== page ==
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FIGURE 1.8 Different forms of immunoassays (Lukosz, 1991). Immobilized molecules shown at left; the addition of the analyte in the middle; resulting adlayer on the surface on the right, (a) Direct binding; (b) sandwich assay; (c) displacement assay; (d) replacement assay. Reprinted from Biosensors and Bioelectronics, vol 6, W. Lukosz, pp. 215-225, 1991, with permission from Elsevier Science.

binding of the hapten to the primary antibody (Abi) in this case induces only insignificant or very small changes in the signal to be measured (such as the change in refractive index when using an evanescent fiber-optic biosensor). A secondary antibody (Ab2) is simultaneously added to the analyte (antigen in our case) in solution, or soon thereafter. The complex formed (Ab2-Abi-Ag) is then continuously monitored.

(c) Displacement assay Here an analogue of the analyte to be measured is immobilized on the biosensor surface. Then, the corresponding antibody is bound. On the addition of the analyte in solution to be measured, antibodies are displaced from the surface and bind to the free antigens. In this case, one observes and measures a negative change (for example, a negative change in the refractive index).

(d) Replacement assay In this case the surface is coated with the antibody molecules. An analogue of the antigen (conjugated to a larger molecule) is bound to the antibody immobilized on the sensor surface. This is the refractive index probe (Drake et ah, 1988). On the addition of the analyte in solution to be measured to the biosensor, the analyte partially replaces the bound conjugated antigen and a negative index change (for example, refractive index occurs) and is measured.

The understanding of biological processes at the molecular level is becoming increasingly important, especially for medical purposes. Two basic approaches may be employed: structural and functional analysis. Ramakrish-nan (2000) indicates that under ideal conditions these should complement each other and provide a complete and a comprehensive picture of the molecular process. Some of the structural techniques routinely employed are electron microscopy, sequence analysis, mass spectrometry, and x-ray, and electron diffraction studies. These techniques are quite effective and have provided information about the atomic organization of individual as well as interacting molecules, but have a major drawback in that they are static and frozen in time. Functional investigation techniques such as affinity chromatography and immunological and spectrometric techniques give valuable information on the conditions and the specificity of the interaction. However, these techniques are either unable to follow a process in time or are too slow to be rendered suitable for most biospecific interactions. Moreover, these techniques demand some kind of labeling of interactants, which is undesirable as it may interfere with the interaction and necessitate purification of the expensive interactants in large quantities. Another difficulty encountered while monitoring biomolecular interactions is that a number of experimental artifacts such as surface-imposed heterogeneity, mass transport, aggregation, avidity, crowding, matrix effects, and nonspecific binding complicate binding responses (Morton and Myszka, 1998).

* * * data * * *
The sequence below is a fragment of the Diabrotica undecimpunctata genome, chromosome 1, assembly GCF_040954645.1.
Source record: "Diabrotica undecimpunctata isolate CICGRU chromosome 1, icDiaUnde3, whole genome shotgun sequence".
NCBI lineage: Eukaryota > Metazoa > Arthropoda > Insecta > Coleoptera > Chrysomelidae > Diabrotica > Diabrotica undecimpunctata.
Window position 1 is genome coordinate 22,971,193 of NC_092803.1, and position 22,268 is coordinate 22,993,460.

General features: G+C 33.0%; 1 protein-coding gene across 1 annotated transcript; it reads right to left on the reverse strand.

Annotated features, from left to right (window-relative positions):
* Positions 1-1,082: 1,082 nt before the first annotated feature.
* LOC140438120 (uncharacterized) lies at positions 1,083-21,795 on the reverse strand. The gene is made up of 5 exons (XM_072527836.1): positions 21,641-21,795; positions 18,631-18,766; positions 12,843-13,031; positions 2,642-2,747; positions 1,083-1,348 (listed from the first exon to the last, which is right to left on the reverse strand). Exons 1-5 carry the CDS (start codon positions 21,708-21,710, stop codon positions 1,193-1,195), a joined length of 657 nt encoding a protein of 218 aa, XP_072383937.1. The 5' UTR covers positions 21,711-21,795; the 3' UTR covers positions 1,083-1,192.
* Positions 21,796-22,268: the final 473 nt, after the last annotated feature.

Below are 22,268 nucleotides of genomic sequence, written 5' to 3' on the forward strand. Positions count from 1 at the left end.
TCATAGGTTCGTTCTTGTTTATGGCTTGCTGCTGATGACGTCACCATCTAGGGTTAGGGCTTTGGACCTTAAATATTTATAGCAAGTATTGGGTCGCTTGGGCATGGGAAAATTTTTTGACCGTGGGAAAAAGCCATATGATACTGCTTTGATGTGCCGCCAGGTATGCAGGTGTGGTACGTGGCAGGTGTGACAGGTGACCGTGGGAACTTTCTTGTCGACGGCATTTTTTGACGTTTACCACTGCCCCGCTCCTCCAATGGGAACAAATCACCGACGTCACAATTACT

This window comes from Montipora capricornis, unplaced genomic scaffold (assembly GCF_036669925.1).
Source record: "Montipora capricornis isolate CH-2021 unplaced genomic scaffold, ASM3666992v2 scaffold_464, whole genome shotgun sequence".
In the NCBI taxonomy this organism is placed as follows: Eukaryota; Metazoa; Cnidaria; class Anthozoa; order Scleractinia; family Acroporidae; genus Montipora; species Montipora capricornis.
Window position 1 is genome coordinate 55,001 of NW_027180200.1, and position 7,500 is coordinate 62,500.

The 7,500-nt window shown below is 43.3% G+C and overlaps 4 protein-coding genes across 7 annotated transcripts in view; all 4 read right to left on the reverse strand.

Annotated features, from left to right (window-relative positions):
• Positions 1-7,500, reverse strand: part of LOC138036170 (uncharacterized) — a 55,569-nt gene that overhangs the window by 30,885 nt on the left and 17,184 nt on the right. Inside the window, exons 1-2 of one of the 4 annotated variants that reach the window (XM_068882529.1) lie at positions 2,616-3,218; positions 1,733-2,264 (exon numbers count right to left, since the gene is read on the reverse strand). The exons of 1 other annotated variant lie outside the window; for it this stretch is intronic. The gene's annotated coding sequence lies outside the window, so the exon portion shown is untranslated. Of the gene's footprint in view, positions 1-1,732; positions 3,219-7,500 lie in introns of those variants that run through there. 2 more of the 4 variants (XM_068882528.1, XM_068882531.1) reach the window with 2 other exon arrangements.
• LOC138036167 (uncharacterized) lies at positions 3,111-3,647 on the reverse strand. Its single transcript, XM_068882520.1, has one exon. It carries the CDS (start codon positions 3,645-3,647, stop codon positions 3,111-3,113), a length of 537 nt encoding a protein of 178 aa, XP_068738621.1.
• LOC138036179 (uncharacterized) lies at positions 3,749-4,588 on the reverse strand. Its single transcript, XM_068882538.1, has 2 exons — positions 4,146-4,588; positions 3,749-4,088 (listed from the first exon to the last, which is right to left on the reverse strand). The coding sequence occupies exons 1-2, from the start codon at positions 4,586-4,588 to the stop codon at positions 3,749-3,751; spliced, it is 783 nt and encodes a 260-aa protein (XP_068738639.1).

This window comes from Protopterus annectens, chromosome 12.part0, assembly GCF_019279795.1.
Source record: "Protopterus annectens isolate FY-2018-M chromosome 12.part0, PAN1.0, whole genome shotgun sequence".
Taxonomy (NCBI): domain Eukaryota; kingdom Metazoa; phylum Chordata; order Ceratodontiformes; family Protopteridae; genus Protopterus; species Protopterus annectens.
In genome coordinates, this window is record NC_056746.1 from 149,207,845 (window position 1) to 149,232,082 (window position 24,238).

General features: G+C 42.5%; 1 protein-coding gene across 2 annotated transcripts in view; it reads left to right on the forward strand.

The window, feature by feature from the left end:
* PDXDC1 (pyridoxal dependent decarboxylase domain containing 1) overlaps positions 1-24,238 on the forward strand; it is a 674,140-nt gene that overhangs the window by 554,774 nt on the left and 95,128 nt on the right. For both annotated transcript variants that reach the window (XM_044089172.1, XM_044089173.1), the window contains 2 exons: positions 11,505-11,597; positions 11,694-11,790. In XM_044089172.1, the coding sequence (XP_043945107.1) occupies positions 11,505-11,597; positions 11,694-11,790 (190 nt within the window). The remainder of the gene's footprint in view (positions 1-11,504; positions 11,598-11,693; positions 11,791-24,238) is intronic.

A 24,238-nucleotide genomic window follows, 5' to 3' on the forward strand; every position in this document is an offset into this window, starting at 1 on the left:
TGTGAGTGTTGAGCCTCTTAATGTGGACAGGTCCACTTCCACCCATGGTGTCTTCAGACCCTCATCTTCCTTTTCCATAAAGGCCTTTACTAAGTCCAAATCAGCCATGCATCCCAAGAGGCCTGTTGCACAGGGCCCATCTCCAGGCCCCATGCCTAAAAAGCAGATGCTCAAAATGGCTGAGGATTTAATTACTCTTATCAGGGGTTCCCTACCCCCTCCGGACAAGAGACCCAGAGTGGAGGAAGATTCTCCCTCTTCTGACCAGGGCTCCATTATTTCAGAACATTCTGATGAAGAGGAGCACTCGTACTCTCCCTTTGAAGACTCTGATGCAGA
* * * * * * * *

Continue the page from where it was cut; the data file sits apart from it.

Ekins and Chu (1994) have reviewed the techniques to develop multianalyte assays. In discussing the need for and importance of developing miniaturized assays, the authors emphasize the decrease in traumatic effects in taking blood (fingertip), especially for young children. Also, the cost of using miniaturized assays at the point of application (for example, in the medical doctor's laboratory itself) should be less than the cost of using large centralized analyzers in hospital laboratories. These authors state that the real advantage of miniaturization is that it permits multianalyte assays, which is especially helpful in medical diagnostics where the trend is to detect and determine more and more analytes to provide a better perspective for diagnosis. This is especially true for complex diseases where multiple criteria need to be satisfied to help discriminate between closely related diseases with similar symptoms.

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